the thinning

By | 15 February 2023
that day my dad
does not have rope.
that day we try and
do it with a hose.

rubber lasso
stretched thin
as three bodies.
borderline. net.

that day we
walk the hose
across the field.

the herd, yellow grass
slogging in slack jaws.
mean sun, regurgitated
egg. cockies watching.

dad out far as line
of hakeas. shadow
of man. mum’s ham
in the sandwich.

i’m first baseman.
each step, door slam,
crunching limbs.

that day, billy goat’s
staring, got air in his
belly. hair pricks is
filthy erections. herd

backs behind him.
teeth, bad westerns.
gums dribbling. all
eyes swimming.

kid cowering
in cage of
nanny’s limbs.

air thick. dad’s barking
instructions. cockies
spewing from ghost
gums. leaves hurling.

billy’s kicking earth,
nostrils flaring. throat
open, no screaming.
no one’s taking his

woman. nanny’s
licking shit
from kid’s bum.

that day my dad
charges forward.
yanks nozzle. ‘keep
it taut,’ he’s gulping.

mum hissing, holds
back. holds line. left
leg, oesophagus. drags
wake. breathless.

‘fucking hell
jane! can’t ya
fucking keep up?!’

then. mad dash
is mallee of limbs.
dislocating wings.
dust jumps. necks spin.

sick bleating. tongues,
birds flailing. ears
ringing. sun softening.
throat’s thinning.

billy goat coming
at me. like a dad with
a belt or a baseball.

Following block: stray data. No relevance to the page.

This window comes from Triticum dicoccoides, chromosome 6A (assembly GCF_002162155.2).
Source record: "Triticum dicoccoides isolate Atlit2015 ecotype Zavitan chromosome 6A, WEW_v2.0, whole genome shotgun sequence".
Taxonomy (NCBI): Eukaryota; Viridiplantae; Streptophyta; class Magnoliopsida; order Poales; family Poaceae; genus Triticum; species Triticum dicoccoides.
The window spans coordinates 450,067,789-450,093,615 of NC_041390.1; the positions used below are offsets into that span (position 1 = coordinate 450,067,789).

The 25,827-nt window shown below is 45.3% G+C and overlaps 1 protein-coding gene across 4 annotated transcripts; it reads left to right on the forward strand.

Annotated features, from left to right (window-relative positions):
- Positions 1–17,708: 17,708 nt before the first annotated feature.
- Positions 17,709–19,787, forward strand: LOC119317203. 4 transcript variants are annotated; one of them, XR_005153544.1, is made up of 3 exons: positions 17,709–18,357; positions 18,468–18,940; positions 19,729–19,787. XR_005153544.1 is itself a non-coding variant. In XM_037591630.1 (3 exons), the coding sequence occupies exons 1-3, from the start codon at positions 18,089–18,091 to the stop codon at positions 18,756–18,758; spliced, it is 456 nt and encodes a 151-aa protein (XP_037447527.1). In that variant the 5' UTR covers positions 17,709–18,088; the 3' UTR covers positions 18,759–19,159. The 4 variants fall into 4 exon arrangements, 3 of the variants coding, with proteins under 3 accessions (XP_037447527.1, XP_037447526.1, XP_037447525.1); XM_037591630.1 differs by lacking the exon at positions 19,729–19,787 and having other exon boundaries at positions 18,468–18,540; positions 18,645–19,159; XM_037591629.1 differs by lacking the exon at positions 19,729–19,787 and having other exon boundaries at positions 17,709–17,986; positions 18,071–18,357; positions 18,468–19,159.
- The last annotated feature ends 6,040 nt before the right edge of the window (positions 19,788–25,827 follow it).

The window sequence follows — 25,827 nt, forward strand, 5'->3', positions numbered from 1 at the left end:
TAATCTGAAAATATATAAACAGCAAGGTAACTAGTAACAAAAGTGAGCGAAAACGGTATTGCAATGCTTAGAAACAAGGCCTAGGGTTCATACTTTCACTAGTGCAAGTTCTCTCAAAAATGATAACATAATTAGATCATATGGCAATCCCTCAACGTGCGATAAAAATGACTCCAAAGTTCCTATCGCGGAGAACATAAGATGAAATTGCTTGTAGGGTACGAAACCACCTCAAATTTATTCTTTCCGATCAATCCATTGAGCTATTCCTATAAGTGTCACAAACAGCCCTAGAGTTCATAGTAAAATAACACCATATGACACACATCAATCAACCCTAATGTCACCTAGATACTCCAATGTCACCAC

that day billy
fakes a lefty. goes
right past me. dad
sees an opening.

‘go balls and all!’
screams dad,
yanking hose
like throat.

we’ve got the
nanny on the ropes.
eyes discharging.

but my mum’s down
for the count. the
line is fractured. the
hose, a broken lip.

the nanny’s got
a slip. she’s taken
it. muscle thick as
porcelain, always

covered in shit. then kid
tottles over, oblivious.
gives me a little lick.

that day i shoo that kid
away. my dad there trying
to tie a hose into a lasso.
a neck. a nucleic noose.

‘you two are fucking useless,’
he says, fixing a knot crook
as gut. spaghetti spew cowboy.
‘you some sorta poofta son?’

mum on ground, hissing,
heaving, grieving with
laughter. stops sudden.

‘you’re a mean old thing,
don,’ says mum, in an act
braver than any man. yet
there’ll be no trophies, no

cover stories, just eulogies.
she helps herself up with my
hand. and dusts herself off,
never reaching for guns.

just stands there staring
with the grace of a bird
that’ll never take flight.

‘son,’ says dad, dropping the
knot that’s a hose, sweeping
his arm out as if for a moment
he’s holding open the cage. this

world an exponential baseball
that never comes home. and footy
two men spilling into love. and the
guns corroded are lowered. the

dust almost settled. the billy off
gnawing on grass. then. his smile
thickens. ‘be a man—get that goat.’

and i can’t explain it. it’s a
metabolism. it’s that urge to
shove things into my body.
that need to gag because i

deserve to be empty. a danoz
direct ad where i buy the lie of
hard abs because every day is a
lie, from birth to inception, that

thins and thickens. a toilet bowl
clogging. a bruise on a throat.
a hose that we use like a rope.

so i go like greg inglis 1. like
duke on the frontier. like a
baseball with the velocity
of a machine gun. i’m

flying. goddamn rambo.
topgun. that guy making
a woman choke on her own
vomit while he throat fucks

her on the internet. i did not have
sexual relations
… a nuclear code.
a hard-on with a mind of its own.

before. we take photos.
the kid thin legs thin face.
lured by carrot tops and
outstretched hands.

snap a few shots then
dad locks them up.
big corroded bird cage.
safe from night fox.

mum calls this happy
families. her photo-op
crouch, birdsong teeth.

‘what about snakes?’
i say, going balls
deep in fireweed
and feeling frigid.